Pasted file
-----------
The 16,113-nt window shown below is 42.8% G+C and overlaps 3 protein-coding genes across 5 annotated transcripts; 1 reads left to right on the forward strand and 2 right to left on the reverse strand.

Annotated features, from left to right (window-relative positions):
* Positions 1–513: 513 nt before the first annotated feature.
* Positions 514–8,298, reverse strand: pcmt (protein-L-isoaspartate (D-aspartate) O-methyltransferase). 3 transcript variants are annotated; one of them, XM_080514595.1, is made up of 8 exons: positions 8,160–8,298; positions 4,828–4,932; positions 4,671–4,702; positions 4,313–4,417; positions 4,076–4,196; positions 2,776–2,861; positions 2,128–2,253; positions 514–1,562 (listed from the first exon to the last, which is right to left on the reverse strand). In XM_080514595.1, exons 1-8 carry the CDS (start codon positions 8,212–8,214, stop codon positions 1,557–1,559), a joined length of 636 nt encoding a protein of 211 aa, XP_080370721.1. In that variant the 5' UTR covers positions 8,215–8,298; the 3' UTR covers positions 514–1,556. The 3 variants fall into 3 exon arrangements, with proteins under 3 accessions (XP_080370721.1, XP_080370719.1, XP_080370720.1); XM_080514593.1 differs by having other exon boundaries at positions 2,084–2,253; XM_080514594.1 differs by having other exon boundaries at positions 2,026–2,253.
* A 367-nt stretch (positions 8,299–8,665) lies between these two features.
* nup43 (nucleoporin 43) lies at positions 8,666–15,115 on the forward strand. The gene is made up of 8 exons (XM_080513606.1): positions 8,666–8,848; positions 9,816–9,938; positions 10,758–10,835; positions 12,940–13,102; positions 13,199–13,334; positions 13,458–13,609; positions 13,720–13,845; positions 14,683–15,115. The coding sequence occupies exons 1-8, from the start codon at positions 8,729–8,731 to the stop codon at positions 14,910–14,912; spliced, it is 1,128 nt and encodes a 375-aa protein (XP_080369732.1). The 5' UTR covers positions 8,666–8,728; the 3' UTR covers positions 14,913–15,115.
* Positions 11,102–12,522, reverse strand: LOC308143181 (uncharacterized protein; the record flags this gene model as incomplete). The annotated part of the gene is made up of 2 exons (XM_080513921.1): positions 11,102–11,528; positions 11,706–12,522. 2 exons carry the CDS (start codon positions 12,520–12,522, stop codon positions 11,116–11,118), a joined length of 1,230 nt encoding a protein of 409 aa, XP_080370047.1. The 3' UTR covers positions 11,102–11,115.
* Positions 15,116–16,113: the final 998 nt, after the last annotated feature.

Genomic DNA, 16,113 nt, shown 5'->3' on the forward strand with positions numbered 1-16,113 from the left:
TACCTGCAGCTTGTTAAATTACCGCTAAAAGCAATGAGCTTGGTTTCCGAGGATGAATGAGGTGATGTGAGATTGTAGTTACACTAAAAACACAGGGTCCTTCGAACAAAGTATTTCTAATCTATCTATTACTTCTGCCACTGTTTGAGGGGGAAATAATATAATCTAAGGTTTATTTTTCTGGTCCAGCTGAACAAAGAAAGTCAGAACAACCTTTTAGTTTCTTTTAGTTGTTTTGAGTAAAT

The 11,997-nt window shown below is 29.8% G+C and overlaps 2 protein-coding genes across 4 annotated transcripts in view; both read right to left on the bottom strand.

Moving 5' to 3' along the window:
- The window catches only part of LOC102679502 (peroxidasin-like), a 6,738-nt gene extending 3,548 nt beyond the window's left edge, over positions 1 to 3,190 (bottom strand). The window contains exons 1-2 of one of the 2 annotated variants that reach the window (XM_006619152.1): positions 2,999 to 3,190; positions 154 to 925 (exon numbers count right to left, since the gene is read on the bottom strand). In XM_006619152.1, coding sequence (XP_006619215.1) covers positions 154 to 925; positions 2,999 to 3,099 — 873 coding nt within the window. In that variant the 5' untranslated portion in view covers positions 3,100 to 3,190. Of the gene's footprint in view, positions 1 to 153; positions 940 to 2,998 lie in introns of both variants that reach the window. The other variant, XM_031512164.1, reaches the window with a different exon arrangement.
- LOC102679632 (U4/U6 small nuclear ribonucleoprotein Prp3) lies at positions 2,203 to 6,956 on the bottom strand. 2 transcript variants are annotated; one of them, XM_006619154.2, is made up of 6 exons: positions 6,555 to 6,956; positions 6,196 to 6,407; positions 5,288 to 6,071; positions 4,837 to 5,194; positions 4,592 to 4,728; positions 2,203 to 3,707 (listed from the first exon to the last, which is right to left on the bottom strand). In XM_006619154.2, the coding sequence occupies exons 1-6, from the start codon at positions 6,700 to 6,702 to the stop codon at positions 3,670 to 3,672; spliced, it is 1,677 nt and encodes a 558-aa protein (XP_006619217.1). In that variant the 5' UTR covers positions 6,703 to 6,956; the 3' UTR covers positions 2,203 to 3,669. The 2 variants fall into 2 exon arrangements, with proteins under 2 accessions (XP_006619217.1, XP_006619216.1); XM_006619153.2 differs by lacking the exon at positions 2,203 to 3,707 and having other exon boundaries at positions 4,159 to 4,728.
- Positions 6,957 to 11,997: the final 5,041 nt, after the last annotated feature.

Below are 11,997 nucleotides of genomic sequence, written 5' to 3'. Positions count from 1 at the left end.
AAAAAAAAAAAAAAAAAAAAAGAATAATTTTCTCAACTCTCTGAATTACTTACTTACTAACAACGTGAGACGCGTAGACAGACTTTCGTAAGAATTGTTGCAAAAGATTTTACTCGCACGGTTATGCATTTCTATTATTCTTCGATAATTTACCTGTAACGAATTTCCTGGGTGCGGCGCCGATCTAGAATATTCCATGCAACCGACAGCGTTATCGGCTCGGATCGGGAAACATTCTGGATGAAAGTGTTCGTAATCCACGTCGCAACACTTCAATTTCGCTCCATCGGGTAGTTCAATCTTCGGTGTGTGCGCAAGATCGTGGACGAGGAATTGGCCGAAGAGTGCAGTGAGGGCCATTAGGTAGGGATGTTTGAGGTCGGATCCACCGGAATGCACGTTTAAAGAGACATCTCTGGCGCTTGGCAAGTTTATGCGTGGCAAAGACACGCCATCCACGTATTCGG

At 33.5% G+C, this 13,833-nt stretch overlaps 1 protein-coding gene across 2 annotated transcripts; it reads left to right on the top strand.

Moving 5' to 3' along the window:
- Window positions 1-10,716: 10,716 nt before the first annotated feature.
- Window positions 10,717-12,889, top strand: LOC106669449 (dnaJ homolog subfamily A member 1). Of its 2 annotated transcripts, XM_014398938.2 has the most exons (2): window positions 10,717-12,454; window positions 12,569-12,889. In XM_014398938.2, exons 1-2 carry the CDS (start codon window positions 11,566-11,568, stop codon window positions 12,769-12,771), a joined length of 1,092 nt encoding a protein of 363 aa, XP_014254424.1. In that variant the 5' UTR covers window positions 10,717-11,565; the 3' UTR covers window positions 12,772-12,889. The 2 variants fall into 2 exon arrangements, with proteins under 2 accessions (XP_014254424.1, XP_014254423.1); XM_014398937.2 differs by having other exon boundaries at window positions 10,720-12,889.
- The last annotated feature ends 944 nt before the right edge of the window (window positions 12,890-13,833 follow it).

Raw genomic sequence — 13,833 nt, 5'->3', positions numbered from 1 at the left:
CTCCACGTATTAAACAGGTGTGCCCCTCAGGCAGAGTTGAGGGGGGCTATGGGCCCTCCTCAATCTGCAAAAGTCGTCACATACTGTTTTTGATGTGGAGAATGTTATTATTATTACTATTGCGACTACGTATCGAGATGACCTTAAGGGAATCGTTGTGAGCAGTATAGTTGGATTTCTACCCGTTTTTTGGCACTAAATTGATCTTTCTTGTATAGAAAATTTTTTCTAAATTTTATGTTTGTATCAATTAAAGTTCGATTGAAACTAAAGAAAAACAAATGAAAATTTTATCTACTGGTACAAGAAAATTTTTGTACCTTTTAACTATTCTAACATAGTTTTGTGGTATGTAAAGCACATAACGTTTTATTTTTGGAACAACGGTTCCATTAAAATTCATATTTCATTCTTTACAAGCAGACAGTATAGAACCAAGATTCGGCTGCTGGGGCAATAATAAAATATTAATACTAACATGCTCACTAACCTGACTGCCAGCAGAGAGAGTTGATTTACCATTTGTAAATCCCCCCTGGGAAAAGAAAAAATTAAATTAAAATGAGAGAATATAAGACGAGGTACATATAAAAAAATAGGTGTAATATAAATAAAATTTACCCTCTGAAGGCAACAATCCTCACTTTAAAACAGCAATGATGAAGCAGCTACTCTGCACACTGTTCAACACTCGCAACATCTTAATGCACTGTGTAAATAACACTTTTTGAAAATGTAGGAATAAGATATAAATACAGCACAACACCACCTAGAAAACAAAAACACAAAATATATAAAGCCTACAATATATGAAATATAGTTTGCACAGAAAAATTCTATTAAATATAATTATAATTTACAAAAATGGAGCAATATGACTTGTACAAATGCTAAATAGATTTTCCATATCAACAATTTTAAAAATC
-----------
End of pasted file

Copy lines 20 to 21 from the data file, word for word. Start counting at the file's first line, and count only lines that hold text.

- Window positions 1-10,716: 10,716 nt before the first annotated feature.
- Window positions 10,717-12,889, top strand: LOC106669449 (dnaJ homolog subfamily A member 1). Of its 2 annotated transcripts, XM_014398938.2 has the most exons (2): window positions 10,717-12,454; window positions 12,569-12,889. In XM_014398938.2, exons 1-2 carry the CDS (start codon window positions 11,566-11,568, stop codon window positions 12,769-12,771), a joined length of 1,092 nt encoding a protein of 363 aa, XP_014254424.1. In that variant the 5' UTR covers window positions 10,717-11,565; the 3' UTR covers window positions 12,772-12,889. The 2 variants fall into 2 exon arrangements, with proteins under 2 accessions (XP_014254424.1, XP_014254423.1); XM_014398937.2 differs by having other exon boundaries at window positions 10,720-12,889.